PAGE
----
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Could I be financially stable if I get my associates degree

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Sunny’s Answer

Hi Aowynn,

I think there is a chance that you could be financially stable with an associate's degree. But it depends on what subject you major and which occupation you choose. Some high-paying associate degree jobs would be dental hygienist, computer programmer, air traffic controller, radiation therapist, etc., so there is a way to earn more income than average.

But I think the more important thing is to find what you like to do everyday, since that will get you a long way.

I hope this helps!
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Jennifer L.’s Answer

Hi, Aowynn,

I echo Oliver's answer in that, "yes", you can be financially stable, with an associate's degree, depending upon what stability means for you. My question for you is: "What do you want out of life"? Is it to be financially stable or to find a career you love and are passionate about?

If you are concerned about continuing on to a bachelor's degree, what is holding you back? I waited 14 years between getting my bachelor's degree and my master's, and it was the best decision for me.

If school is not for you, I suggest making sure you find what you love to do and weigh the benefits of whether or not to continue with an additional degree.

Jennifer L. recommends the following next steps:

Understand what you want most out of life, career.
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Tom’s Answer

It depends on the cost of living, but overall you would need at least $60K salary or better.


$80K salary in most part of the country to afford a townhome or condo($300K to $400k with $40K downpayment).

$60K salary If you want to live independently(rent 1 bedroom/studio), and set aside 10% for your retirement account.

Most associate program will provide you jobs from $40K to $50K depending on your major. Pick a major with technical skills for high demand jobs.
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Cathy’s Answer

Yes you can but I echo everyone else that it depends on the field. My spouse is in the niche area in healthcare so his role is in high demand so he does make a great living with only an associates degree. Although he is doing really well, he still wishes went for his bachelors so it could open up more opportunities for him. Lots of roles in management require a 4 year degree so it might be worth going for it to set you up with success and more options in the future.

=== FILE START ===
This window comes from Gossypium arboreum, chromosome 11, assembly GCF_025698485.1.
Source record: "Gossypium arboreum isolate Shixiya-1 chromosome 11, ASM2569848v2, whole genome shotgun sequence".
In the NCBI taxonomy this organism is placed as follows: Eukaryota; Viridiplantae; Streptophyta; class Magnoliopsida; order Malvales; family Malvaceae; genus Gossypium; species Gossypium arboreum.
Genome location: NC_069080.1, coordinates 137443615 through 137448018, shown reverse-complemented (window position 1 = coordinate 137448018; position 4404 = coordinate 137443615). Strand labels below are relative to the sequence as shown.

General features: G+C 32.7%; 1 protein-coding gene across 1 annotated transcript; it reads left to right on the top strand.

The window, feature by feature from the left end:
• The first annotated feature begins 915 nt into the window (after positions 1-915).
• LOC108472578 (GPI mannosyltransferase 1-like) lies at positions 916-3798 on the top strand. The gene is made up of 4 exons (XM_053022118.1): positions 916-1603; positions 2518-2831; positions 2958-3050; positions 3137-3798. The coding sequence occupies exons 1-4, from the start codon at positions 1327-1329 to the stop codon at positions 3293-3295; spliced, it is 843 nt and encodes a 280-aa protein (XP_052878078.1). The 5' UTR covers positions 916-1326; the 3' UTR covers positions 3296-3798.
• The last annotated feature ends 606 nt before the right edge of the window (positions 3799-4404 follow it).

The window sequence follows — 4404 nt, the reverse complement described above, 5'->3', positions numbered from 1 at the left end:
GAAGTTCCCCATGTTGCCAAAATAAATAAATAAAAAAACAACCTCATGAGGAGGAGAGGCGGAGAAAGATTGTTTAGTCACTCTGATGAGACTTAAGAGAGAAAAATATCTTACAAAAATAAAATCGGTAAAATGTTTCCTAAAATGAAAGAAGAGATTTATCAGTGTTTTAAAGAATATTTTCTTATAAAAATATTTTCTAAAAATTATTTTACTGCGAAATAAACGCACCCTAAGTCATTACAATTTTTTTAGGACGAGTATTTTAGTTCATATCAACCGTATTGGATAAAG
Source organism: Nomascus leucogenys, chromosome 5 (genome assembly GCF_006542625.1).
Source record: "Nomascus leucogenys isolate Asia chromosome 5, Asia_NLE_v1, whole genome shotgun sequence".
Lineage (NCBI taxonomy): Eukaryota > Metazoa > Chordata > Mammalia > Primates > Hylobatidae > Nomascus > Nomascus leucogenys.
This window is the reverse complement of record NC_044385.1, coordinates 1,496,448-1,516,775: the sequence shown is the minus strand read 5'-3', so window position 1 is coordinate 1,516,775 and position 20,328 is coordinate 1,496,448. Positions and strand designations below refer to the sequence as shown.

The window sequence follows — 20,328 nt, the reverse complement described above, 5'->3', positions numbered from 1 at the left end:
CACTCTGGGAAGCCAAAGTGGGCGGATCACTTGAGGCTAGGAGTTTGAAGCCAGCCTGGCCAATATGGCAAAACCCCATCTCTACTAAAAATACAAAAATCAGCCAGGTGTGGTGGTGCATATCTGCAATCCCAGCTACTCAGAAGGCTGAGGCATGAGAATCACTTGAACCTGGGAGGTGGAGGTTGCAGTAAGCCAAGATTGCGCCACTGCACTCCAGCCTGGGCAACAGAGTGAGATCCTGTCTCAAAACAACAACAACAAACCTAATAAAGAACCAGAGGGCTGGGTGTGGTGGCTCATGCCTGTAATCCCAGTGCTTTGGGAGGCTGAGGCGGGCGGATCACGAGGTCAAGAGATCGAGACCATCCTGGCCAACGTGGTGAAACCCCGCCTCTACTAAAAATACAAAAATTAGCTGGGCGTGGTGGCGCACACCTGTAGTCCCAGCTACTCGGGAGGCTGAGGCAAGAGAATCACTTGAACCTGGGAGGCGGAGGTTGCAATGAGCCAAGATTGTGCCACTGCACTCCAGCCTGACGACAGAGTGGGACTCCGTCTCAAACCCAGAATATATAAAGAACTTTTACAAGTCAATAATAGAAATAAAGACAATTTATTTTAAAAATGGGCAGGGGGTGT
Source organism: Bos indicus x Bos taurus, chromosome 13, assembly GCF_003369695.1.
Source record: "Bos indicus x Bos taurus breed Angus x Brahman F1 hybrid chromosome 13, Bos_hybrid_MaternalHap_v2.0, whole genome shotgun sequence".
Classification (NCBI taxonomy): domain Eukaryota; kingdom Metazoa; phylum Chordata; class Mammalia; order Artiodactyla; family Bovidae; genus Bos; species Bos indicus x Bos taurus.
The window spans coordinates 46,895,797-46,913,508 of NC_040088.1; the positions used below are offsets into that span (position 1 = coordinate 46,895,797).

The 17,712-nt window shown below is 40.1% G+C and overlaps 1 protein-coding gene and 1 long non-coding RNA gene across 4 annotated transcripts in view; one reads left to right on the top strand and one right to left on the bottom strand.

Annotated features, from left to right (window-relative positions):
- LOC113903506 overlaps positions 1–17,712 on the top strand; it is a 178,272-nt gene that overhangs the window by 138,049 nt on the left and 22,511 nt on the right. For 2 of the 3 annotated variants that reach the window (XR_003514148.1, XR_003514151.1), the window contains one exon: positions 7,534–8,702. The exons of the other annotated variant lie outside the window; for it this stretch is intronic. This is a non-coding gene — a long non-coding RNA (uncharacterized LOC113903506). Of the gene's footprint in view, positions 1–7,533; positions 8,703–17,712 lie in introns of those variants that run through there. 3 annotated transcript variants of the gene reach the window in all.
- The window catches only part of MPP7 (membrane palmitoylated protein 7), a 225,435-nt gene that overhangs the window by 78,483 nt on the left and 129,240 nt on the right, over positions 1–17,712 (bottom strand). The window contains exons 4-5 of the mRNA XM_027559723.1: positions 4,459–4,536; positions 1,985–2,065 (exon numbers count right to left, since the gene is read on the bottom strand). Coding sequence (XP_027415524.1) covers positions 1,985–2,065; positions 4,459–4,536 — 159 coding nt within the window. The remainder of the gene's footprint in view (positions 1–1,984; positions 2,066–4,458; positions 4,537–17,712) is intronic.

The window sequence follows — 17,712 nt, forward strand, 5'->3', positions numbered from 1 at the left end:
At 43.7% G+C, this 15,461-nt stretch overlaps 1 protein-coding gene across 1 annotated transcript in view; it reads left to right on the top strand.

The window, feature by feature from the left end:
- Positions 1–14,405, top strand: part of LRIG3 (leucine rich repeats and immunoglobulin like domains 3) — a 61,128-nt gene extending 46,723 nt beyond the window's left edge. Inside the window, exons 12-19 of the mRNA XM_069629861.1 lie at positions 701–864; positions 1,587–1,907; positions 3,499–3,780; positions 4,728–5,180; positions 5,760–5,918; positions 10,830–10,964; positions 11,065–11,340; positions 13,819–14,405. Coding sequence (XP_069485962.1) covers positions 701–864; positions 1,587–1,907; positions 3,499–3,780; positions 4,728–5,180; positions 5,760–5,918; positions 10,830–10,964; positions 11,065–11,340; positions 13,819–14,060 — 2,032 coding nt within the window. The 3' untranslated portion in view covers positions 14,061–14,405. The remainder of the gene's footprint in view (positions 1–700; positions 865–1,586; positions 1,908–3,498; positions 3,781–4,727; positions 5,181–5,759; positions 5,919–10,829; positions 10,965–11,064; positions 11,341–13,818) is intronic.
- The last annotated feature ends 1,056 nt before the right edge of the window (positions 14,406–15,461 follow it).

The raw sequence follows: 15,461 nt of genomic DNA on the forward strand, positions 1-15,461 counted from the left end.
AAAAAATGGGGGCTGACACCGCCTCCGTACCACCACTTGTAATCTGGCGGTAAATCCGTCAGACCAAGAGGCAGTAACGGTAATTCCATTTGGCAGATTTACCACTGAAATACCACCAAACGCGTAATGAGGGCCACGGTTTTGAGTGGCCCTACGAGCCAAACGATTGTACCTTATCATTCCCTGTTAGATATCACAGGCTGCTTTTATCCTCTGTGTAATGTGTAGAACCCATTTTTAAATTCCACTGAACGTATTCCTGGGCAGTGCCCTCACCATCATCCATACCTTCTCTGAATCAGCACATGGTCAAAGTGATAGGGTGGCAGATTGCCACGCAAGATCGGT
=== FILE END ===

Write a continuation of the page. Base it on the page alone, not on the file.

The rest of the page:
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Oliver’s Answer

Aowynn,

Great question! The short answer is "probably", HOWEVER, the longer answer is "it depends", with an elaboration below:

First, you must ask yourself what it means TO YOU to be financially stable. Does this mean being debt free? Does it mean saving for retirement? Does it mean saving for your kids' college education? Maybe it simply means earning more cash then you spend each month!

After you decide what this means, think about how much financial stability will cost you. If it means earning more than you spend... how much do you spend per month? For example, if you spend $1,500 per month (think about things like food, rent, auto payments/ insurance, shopping/ entertainment, etc.).

Now simply multiply by 12, and voila! That's how much you need to make in a year to be "financially stable" under that definition. Take that number, and google around to see if there are any careers that an associates degree would give you that earn the salary you're looking for.

Alternatively, you could think about this the other way as well. For example, find your dream job that your associates degree would get you, and find the average salary (websites like Glassdoor help here). Now, divide the salary by 12, and think to yourself "could I achieve my monthly financial goals with that? What lifestyle would I have?" If you found that it would give you $3,000 per month, and you want to save $500 per month for retirement (or a house, or your kids, [insert savings goal here]), spend $1,000 on rent and $300 on food... that leaves you $1200 for ALL OTHER EXPENSES. Think about entertainment, unexpected medical expenses, maintenance on house/ cars, etc. Is that enough for you?

Only you can decide, but hopefully this provided some useful guidance on how to think about it. Good luck!
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J’s Answer

Yes, it is very possible to be financially stable with only an Associate's Degree. In fact, I'm a well paid professional working for 20+ years without any college education. College is not necessarily the only path to career success but hard work is. :) Good luck!
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